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Судебные дела / Зарубежная практика  / John B. Bay and Renee C.E. Bay v. Commissioner., United States Tax Court - Memorandum Decision, T.C. Memo. 1994-389, Docket No. 22997-93., Filed August 17, 1994

John B. Bay and Renee C.E. Bay v. Commissioner., United States Tax Court - Memorandum Decision, T.C. Memo. 1994-389, Docket No. 22997-93., Filed August 17, 1994

25.06.2008  

John B. Bay and Renee C.E. Bay v. Commissioner.

United States Tax Court - Memorandum Decision

T.C. Memo. 1994-389

Docket No. 22997-93.

Filed August 17, 1994.

John B. Bay, pro se. Henry N. Carriger, for the respondent.

Memorandum Findings of Fact and Opinion

ARMEN, Special Trial Judge: This case was heard pursuant to the provisions of section 7443A(b)(3) and Rules 180, 181, and 182. 1

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1 Unless otherwise indicated, all section references are to the Internal Revenue Code, as amended and in effect for the taxable years in issue, and all Rule references are to the Tax Court Rules of Practice and Procedure.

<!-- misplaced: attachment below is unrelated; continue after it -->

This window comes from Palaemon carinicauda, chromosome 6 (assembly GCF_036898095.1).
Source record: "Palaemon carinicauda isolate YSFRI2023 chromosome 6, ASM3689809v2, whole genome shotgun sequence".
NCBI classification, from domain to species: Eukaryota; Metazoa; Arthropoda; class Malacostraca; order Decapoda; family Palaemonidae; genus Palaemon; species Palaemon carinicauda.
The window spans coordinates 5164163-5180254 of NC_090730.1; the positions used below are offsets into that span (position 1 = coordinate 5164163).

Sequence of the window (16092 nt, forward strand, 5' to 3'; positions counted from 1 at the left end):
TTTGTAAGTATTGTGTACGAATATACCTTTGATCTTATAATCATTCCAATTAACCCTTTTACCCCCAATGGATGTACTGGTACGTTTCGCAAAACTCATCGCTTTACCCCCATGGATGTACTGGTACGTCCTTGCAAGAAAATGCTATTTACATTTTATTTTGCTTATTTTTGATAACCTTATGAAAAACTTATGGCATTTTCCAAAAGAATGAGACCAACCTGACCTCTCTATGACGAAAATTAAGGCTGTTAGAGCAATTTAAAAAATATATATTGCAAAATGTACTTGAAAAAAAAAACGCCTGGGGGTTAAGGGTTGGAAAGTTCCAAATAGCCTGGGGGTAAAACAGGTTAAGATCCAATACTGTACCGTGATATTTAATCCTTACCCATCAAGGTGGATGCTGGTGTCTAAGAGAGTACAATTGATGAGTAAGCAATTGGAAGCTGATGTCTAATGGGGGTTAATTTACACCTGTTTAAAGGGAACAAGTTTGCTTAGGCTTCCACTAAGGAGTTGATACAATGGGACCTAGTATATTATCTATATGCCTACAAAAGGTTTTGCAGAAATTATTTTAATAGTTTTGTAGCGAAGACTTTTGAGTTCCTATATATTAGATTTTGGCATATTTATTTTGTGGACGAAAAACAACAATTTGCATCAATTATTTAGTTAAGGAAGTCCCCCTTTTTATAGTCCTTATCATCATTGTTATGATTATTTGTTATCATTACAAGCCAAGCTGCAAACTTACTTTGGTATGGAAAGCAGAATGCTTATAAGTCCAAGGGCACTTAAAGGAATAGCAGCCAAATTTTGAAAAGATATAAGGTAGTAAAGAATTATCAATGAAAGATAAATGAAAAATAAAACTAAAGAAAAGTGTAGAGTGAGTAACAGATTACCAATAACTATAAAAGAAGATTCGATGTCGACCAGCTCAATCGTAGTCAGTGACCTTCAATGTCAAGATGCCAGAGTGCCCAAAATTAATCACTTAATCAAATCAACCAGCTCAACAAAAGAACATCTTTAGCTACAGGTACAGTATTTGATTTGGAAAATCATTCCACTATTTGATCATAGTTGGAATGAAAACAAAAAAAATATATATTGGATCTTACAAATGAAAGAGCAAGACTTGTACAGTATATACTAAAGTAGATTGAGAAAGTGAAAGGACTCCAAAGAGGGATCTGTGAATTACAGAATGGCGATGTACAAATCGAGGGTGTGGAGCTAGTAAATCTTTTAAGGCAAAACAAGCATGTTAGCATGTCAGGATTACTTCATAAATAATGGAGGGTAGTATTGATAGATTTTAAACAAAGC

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Respondent determined deficiencies in petitioners' Federal income taxes for the taxable years 1989, 1990, and 1991 in the amounts of $2,576, $2,456, and $1,045, respectively.

The issue for decision is whether petitioners are entitled to a deduction for alimony paid in the amount of $9,000 for each of the years in issue. The resolution of this issue turns on the application of Commissioner v. Lester [61-1 USTC ╤ 9463], 366 U.S. 299 (1961), to certain divorce-related documents. Adjustments made by respondent in the notice of deficiency to (1) Schedule A miscellaneous deductions for 1989 and 1990, and (2) the child care credit for 1991 represent purely mechanical matters, the resolution of which will be controlled by our disposition of the disputed issue.

Some of the facts have been stipulated, and they are so found. Petitioners resided in Decorah, Iowa, at the time their petition was filed with the Court.

Findings of Fact

In December 1971 petitioner John B. Bay (petitioner) married Marcia Lynne Bay (petitioner's former wife or Mrs. Bay). During their marriage the couple had two children, a son, Christopher, born in 1973 and a daughter, Mindy, born in 1978.

In November 1982 petitioner and his former wife separated. Subsequently, on July 2, 1984, they entered into a written Separation Agreement (the Separation Agreement). Three days later, on July 5, 1984, they were divorced. The divorce court's Decree of Dissolution of Marriage specifically incorporated the Separation Agreement.